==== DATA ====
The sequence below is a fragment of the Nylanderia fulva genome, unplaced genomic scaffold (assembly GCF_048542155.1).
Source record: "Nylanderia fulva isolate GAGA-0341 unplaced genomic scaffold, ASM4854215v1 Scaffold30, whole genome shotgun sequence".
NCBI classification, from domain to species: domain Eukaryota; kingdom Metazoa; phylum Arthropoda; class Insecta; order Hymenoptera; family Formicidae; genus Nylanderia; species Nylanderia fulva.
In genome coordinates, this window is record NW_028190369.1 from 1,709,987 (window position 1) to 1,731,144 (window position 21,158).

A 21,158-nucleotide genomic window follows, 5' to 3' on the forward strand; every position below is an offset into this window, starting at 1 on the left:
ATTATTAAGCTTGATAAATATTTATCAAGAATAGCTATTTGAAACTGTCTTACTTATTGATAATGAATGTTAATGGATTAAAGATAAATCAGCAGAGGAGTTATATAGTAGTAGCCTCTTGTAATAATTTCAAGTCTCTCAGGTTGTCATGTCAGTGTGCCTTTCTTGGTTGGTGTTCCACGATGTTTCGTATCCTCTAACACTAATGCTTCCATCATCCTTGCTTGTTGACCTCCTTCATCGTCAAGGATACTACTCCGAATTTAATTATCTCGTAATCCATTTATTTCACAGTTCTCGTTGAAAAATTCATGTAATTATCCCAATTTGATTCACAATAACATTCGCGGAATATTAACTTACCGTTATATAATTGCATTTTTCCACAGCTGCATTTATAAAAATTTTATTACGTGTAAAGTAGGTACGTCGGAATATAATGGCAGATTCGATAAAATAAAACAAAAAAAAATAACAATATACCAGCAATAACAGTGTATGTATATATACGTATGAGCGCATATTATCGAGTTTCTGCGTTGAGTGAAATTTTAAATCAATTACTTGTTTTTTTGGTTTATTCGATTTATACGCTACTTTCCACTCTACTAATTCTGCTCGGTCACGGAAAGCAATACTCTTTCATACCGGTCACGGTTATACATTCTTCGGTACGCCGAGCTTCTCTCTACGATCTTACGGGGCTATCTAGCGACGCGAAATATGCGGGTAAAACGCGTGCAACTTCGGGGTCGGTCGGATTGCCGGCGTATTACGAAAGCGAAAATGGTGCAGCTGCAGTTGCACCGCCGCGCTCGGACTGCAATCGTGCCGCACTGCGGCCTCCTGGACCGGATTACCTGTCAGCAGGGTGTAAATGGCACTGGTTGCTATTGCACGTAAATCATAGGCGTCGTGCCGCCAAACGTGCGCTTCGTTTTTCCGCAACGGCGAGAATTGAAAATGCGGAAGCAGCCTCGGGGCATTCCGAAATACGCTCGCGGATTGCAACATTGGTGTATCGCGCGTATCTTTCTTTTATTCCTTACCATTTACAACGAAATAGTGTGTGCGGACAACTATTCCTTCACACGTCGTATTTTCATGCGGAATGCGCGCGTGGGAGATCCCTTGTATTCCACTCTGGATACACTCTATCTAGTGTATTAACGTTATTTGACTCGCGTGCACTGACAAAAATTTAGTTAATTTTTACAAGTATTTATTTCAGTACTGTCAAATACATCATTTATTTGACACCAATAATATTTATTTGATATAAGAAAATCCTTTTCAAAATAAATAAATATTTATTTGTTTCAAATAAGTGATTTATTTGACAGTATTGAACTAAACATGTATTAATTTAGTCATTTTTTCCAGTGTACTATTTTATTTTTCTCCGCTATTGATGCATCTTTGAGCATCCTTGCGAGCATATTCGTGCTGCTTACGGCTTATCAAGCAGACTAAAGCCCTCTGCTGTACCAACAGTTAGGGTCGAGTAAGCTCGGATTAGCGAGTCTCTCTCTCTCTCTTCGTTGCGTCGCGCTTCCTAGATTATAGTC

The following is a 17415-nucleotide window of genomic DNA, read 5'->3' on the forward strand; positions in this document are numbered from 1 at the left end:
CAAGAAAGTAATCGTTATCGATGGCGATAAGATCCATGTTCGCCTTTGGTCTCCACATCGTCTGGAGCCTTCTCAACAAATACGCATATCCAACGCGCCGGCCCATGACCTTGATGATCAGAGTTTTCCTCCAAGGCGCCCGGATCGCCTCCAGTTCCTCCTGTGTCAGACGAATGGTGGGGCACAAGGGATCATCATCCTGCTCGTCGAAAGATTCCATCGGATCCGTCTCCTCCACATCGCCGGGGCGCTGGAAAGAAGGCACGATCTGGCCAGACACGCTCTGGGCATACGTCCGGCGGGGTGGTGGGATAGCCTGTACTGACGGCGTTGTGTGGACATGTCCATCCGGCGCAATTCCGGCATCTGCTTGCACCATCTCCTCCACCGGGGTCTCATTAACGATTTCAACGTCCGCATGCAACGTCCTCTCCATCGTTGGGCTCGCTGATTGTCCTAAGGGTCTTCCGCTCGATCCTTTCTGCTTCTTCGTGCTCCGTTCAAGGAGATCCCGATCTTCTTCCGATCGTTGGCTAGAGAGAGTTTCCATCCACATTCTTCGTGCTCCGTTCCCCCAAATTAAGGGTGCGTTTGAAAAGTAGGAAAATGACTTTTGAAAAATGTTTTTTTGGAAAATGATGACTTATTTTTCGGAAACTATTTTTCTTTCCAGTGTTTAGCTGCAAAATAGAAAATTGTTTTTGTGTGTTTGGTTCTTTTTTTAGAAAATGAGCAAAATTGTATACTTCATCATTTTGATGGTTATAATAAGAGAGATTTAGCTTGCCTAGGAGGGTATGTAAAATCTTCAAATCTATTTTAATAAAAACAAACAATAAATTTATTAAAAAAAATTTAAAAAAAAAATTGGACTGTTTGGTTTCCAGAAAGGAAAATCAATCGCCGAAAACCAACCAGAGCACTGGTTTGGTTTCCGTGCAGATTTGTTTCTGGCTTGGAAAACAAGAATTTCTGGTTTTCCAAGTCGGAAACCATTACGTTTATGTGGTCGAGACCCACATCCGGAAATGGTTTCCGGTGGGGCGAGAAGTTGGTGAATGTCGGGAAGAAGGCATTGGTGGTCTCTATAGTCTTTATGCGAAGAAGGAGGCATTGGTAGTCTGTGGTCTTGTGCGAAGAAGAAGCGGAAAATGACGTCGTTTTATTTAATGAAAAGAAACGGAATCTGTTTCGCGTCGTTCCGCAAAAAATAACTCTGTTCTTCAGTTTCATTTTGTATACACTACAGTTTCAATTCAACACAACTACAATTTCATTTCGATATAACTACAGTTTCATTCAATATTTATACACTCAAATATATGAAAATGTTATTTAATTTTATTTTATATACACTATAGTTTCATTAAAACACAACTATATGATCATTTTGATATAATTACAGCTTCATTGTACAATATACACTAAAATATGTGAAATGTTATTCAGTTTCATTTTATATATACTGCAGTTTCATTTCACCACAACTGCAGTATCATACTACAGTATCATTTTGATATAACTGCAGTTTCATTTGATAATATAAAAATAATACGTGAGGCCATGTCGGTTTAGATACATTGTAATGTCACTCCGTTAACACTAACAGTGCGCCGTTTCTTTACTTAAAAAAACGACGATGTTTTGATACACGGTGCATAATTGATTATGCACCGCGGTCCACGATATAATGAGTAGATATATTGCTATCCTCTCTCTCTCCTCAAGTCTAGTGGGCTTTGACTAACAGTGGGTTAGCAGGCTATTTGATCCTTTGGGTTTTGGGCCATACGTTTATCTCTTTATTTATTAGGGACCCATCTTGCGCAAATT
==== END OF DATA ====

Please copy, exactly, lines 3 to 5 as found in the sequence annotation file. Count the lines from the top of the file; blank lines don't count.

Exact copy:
NCBI classification, from domain to species: domain Eukaryota; kingdom Metazoa; phylum Arthropoda; class Insecta; order Hymenoptera; family Formicidae; genus Nylanderia; species Nylanderia fulva.
In genome coordinates, this window is record NW_028190369.1 from 1,709,987 (window position 1) to 1,731,144 (window position 21,158).

A 21,158-nucleotide genomic window follows, 5' to 3' on the forward strand; every position below is an offset into this window, starting at 1 on the left: